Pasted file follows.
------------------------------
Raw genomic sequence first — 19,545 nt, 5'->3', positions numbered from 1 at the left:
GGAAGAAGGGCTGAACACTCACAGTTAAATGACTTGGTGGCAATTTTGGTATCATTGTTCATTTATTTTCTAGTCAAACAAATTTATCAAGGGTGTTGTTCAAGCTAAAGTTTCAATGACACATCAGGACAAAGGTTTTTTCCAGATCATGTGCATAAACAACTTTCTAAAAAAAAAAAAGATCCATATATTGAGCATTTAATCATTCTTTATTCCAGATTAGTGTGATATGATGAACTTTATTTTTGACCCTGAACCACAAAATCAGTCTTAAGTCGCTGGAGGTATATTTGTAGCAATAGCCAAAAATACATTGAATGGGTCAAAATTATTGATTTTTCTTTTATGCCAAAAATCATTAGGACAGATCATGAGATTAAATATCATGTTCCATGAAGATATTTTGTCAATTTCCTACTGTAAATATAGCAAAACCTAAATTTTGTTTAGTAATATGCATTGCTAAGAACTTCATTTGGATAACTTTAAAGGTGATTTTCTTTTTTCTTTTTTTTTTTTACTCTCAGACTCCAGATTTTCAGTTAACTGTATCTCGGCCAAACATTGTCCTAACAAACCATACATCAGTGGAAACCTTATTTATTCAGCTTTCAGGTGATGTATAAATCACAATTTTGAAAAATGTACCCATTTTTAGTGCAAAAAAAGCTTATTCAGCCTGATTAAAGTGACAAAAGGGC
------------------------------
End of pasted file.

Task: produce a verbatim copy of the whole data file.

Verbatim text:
Raw genomic sequence first — 19,545 nt, 5'->3', positions numbered from 1 at the left:
GGAAGAAGGGCTGAACACTCACAGTTAAATGACTTGGTGGCAATTTTGGTATCATTGTTCATTTATTTTCTAGTCAAACAAATTTATCAAGGGTGTTGTTCAAGCTAAAGTTTCAATGACACATCAGGACAAAGGTTTTTTCCAGATCATGTGCATAAACAACTTTCTAAAAAAAAAAAAGATCCATATATTGAGCATTTAATCATTCTTTATTCCAGATTAGTGTGATATGATGAACTTTATTTTTGACCCTGAACCACAAAATCAGTCTTAAGTCGCTGGAGGTATATTTGTAGCAATAGCCAAAAATACATTGAATGGGTCAAAATTATTGATTTTTCTTTTATGCCAAAAATCATTAGGACAGATCATGAGATTAAATATCATGTTCCATGAAGATATTTTGTCAATTTCCTACTGTAAATATAGCAAAACCTAAATTTTGTTTAGTAATATGCATTGCTAAGAACTTCATTTGGATAACTTTAAAGGTGATTTTCTTTTTTCTTTTTTTTTTTTACTCTCAGACTCCAGATTTTCAGTTAACTGTATCTCGGCCAAACATTGTCCTAACAAACCATACATCAGTGGAAACCTTATTTATTCAGCTTTCAGGTGATGTATAAATCACAATTTTGAAAAATGTACCCATTTTTAGTGCAAAAAAAGCTTATTCAGCCTGATTAAAGTGACAAAAGGGC